Women Participation in the Labour Force of India

The dialectic between Man and Woman is ceaseless and the disparities faced by Woman is endless. The biggest concern that is taking away women empowerment is Pandemic, where women participation is dwindling. As per ILO, in 2019, female labour force participation in India was 23.5%, according to ILO estimates.

The epidemic has exacerbated the issue. It has disproportionately affected women, whether because they work in the hardest-hit industries, work more in the informal economy than males, or are the primary caretakers at home.

India holds 112th place in the World Economic Forum’s Global Gender Gap Index. This is due to 70 lakh Indian women leaving work due to the following reasons: 

  • Stereotyping in Patriarchal Society: The typical societal norms like women should stay at home and nurse their child. As a result, women are always at odds over how much time they should devote to work, and life has become a war that is sapping them.

  • Digital Divide: The incongruity between Men and Women using the Internet is even more with 67 per cent and 33 per cent respectively. This imbalance can affect women to gain access to vital education, health, and financial services, as well as to succeed in increasingly digital activities and industries.

  • Technological Interruption: AI and other technologies threaten to takeover most administrative and data-processing positions currently held by women. The burden on women will increase as ordinary occupations are mechanised, and they will face increasing unemployment rates.

  • Absence of Gender-Related Data: A thorough comprehensive evaluation of girls’ lives in India is impossible due to severe gaps in data on the female child.

  • A consequence of Covid-19: Female employment is 19% more vulnerable than male employment globally, and women in India were 9.5 per cent less likely to be working in August 2020 than in August 2019, compared to males.

The road ahead seems rocky but there are ways to make women condition better for today and tomorrow:

  • Full-Time Child Care: The Self Employed Women’s Association (SEWA) “Sangini’s Centres” offer full-day child care for children aged 0 to 5, as well as nutrition, health, and child care. Similar centres should be greatly expanded as a result.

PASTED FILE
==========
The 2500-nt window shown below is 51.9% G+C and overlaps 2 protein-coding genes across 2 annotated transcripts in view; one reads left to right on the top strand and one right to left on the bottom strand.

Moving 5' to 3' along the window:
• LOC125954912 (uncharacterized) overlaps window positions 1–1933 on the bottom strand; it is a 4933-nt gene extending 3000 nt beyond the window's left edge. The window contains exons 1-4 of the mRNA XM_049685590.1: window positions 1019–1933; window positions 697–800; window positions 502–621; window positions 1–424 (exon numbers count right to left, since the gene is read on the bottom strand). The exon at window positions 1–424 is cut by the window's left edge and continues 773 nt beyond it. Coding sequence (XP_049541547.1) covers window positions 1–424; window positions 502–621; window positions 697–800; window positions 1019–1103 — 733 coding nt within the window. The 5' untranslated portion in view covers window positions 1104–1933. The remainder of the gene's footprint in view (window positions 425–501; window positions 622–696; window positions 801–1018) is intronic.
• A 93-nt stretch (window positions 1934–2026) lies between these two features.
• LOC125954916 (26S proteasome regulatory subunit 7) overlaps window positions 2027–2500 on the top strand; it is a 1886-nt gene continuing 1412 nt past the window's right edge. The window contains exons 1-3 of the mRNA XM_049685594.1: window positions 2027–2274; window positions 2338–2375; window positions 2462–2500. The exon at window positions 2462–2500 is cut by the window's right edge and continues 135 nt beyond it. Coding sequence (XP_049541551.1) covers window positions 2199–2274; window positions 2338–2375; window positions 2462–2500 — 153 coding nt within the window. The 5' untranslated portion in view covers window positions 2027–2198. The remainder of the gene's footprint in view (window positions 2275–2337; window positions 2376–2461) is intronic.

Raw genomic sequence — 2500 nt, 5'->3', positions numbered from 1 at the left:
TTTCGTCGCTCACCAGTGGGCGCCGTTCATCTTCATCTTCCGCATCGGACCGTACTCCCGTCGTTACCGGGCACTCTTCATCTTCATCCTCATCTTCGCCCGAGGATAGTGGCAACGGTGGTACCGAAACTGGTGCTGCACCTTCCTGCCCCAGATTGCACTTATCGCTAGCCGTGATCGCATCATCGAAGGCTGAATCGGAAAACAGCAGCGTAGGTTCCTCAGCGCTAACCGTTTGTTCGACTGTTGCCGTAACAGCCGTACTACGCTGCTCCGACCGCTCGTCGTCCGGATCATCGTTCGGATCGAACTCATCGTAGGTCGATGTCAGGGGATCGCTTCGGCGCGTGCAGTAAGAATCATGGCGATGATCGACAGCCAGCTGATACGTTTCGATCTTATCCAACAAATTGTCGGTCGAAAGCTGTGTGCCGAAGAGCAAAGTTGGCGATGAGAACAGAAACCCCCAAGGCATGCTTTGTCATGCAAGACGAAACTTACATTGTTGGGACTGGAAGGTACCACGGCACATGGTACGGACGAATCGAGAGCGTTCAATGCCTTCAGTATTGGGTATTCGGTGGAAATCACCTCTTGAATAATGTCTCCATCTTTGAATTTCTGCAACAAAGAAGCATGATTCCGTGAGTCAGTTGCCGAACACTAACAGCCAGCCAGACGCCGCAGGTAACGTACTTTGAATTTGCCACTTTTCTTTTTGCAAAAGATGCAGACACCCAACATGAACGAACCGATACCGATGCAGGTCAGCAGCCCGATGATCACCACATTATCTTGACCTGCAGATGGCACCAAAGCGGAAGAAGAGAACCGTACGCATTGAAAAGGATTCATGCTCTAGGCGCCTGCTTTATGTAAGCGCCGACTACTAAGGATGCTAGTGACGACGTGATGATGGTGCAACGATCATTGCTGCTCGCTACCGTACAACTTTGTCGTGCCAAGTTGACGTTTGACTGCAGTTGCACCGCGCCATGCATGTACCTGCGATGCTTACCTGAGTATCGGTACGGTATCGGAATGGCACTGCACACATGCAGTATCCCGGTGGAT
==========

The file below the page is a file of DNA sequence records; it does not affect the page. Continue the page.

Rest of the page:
• Bridging Digital Divide: Partnerships between the public and commercial sectors will be most successful in addressing the issue. 

    Affordability of phones and computers, female digital literacy and its social context, and a lack of technical material devoted to women and girls will all require action.
  • Flexible Working: The pandemic has introduced us to the Work from Home model and maybe we can take a lesson or two from this. 

    Increased maternity leave and mandated paternity leave are examples of diversity and inclusion measures that Indian industries may implement. Women’s right to and choice of employment is dependent on companies continuing to adopt flexible working.
  • Fiscal Incentives: Lower-income taxes for women can incentivise their involvement since they have a higher elasticity of labour supply than males (their labour supply is more responsive to their take-home pay).

  • Encouraging Women Entrepreneurship: The creation of new work possibilities is urgently required. However, encouraging more women to start businesses is a long-term answer.

    Women’s entrepreneurship has the potential to alter India’s economy and society by creating employment, stimulating innovation, and increasing investment in health and education.

  • Prioritizing Gender Statistics: Making Every Woman and Girl Count is a UN Women initiative that was established in 2016 to assist in prioritising gender data, guarantee frequent production of high-quality, comparable gender statistics, and ensure that data is accessible and utilised to influence policy.

Proper Education, Stopping Stereotypes in society and Equal Pay must be enshrined in the Constitution of India. We need the participation of women as much as men for the development of the nation at the economic and social level. 

As a result, in a society where young women’s education is now on a level with men’s, disregarding the fact that half of the population isn’t equally involved in the economy means we’re missing out on opportunities for innovation, entrepreneurship, and productivity growth.

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